Maima is one of those kids that can eat an incredible amount of food. Last time we ate lunch together I was sure to order her pepper soup; one of the biggest meals on the menu. It’s a small mountain of food with one bowl housing about four cups of rice and a second bowl overflowing with a peppery broth containing every kind of meat and fish you can think of —the perfect meal for this growing girl’s vivacious appetite. As we both started mining away at our ridiculously large lunches I was curious to see how Maima would tackle it.
You see, Maima has a serious disadvantage when it comes to eating these days— she can only open her mouth three millimeters wide. This is the side effect of an illness Maima contacted when she was nine-years old.
I didn’t know Maima when she first got sick, but by the time I met her she had severe swelling in her lower face and the infection was draining out of four exit points in her jaw. Her mouth was already locked shut, but thanks to two molars that had recently fallen out she had a few convenient spots to insert food through. This year those molars have filled in.
On the day of our pepper soup lunch Maima had to focus on eating the soft foods that she could squeeze through the narrow opening. When she eats she does a subtle rolling action with her lips to help slip the food under her front teeth— it doesn’t look easy.
I’ve been working on getting help for Maima for over a year now, but it’s been a slow process. We’ve gone to see a few specialists that were passing through Liberia, but a definitive diagnosis was never given. Fortunately a local doctor was able to get the infection under control and Maima made it through her most vulnerable moments.
Now that Liberia has been declared Ebola free, Maima has renewed hope. Thanks to a kind doctor with the UN, Maima now has a complete medical history of her illness compiled in a paper and electronic format. I have also managed to develop a connection with an organization that does medical missions and there is a distinct possibility that a surgeon in the United States might be able to help her.
Before my new lead will consider Maima’s case they need to see a CT scan. Since Liberia’s medical system can’t provide this we have to send her to Ghana to get the image done. Just this week I got a referral to a hospital in Accra, so I’m currently working on getting the appointment organized and arranging for her passport.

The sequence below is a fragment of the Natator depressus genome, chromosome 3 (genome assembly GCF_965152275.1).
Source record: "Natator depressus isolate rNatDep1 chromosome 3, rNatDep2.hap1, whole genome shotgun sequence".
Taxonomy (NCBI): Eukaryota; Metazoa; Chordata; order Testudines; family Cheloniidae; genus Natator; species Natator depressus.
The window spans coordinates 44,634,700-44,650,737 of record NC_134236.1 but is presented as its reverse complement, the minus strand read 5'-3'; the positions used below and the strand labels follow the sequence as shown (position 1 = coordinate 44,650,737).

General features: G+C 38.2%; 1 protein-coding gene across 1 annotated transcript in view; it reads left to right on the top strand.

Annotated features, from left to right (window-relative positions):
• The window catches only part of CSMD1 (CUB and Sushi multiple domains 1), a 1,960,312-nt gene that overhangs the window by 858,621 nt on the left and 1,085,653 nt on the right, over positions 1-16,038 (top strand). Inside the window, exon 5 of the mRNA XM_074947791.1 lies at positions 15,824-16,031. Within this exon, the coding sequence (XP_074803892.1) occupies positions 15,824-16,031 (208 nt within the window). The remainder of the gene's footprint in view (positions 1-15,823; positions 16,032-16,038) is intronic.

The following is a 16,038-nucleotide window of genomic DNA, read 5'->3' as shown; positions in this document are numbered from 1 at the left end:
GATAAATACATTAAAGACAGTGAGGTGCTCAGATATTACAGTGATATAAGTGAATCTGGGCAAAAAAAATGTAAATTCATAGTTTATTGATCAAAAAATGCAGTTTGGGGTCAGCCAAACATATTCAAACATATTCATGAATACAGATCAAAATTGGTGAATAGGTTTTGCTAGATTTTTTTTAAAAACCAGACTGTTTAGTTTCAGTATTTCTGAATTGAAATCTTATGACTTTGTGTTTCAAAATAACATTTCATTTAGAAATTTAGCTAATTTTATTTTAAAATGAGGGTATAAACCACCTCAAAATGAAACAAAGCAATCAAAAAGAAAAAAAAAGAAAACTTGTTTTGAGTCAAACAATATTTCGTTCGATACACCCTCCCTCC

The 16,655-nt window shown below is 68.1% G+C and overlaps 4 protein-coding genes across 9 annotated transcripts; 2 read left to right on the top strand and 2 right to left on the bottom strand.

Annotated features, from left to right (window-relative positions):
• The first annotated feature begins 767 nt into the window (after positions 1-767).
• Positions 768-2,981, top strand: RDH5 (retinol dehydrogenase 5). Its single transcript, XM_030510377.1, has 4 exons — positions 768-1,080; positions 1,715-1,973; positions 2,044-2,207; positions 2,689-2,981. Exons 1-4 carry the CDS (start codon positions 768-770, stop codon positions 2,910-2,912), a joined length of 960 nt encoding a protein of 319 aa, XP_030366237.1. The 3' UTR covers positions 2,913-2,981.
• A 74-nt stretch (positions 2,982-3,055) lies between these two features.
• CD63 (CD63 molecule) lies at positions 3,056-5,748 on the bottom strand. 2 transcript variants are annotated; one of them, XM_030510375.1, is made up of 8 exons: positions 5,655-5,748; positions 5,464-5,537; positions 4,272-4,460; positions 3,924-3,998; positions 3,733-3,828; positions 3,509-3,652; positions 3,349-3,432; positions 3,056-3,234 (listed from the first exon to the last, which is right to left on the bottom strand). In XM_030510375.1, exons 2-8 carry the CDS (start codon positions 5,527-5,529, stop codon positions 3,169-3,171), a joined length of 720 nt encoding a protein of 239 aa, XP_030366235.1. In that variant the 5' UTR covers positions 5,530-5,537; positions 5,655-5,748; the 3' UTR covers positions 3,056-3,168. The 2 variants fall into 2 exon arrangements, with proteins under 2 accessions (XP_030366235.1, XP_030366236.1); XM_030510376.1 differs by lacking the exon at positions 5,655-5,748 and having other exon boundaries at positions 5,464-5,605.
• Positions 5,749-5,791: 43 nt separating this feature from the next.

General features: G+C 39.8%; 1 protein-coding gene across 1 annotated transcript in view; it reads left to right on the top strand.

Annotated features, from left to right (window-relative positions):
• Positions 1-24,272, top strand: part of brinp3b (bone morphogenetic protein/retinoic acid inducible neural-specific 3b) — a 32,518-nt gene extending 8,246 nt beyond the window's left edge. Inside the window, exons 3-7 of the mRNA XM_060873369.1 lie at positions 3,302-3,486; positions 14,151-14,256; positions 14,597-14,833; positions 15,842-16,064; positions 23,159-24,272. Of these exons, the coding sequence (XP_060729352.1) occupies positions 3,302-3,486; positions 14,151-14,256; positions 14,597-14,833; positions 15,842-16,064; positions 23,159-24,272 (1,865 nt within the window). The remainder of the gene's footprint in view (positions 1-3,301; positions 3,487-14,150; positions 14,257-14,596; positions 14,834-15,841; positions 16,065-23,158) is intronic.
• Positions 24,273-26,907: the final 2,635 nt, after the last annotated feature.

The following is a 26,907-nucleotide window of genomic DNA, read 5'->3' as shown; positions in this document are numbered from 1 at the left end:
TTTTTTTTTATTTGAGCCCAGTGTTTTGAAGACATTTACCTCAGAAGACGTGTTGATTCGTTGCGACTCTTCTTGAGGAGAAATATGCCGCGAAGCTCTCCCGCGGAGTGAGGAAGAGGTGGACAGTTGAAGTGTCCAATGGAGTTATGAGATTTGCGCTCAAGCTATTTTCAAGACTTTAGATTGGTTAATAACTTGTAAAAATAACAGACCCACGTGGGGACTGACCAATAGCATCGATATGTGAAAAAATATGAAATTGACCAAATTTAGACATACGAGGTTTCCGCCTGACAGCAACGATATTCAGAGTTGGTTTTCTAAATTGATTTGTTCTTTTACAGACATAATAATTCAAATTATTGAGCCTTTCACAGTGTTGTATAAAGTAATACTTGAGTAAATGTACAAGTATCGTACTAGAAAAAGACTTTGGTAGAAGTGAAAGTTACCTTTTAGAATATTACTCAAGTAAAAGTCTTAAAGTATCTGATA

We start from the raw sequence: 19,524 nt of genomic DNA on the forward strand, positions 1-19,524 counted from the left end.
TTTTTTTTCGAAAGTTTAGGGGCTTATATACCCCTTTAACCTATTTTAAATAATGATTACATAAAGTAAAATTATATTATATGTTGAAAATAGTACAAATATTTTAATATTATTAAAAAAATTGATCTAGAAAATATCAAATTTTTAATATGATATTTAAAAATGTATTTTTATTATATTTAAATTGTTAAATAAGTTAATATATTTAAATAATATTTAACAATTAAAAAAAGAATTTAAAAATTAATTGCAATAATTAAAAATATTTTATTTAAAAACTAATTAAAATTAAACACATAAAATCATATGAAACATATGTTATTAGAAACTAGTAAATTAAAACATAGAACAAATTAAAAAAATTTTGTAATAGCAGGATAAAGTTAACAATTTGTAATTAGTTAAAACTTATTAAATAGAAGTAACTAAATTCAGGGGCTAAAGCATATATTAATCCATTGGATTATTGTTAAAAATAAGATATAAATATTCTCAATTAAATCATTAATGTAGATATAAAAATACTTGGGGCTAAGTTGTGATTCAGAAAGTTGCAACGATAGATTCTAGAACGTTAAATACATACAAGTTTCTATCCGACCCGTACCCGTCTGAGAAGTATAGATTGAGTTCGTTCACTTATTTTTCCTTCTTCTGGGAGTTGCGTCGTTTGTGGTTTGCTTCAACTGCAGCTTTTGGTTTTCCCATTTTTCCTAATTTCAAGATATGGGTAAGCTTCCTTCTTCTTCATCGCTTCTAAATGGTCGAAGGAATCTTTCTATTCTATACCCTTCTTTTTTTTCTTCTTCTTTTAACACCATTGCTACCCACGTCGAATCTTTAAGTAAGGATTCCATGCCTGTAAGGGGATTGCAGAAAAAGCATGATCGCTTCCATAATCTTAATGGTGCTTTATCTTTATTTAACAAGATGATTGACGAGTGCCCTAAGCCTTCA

At the moment Maima is a thin girl, but she is lively and healthy. There is a part of me that thinks this is the reality of life in Liberia and she needs to find a way to cope long term, but then I think about what it would be like to only open my mouth three millimeters and I feel compelled to do what I can to help her. (Picture is of Maima and I both opening our mouths as wide as we can)
Think about all those times when you’ve had a head cold and you wake up in the night with your mouth wide open because you can’t breath through your nose. Take a moment right now and allow your jaw to open just a tiny bit then try to breath out of your mouth—it’s not pleasant.
Maima and her aunt are keen to sort this out, so I’m going to continue to do what I can. I’m still not sure if Maima is going to get the help she needs, but after a year and a half of trying I finally feel like we have some momentum. Maima would be grateful for a few positive thoughts and prayers right now and since I happen to be tapped in to the most amazing group of kind-hearted people I thought I pass along her request. If we all focus on Maima getting well perhaps it really will happen.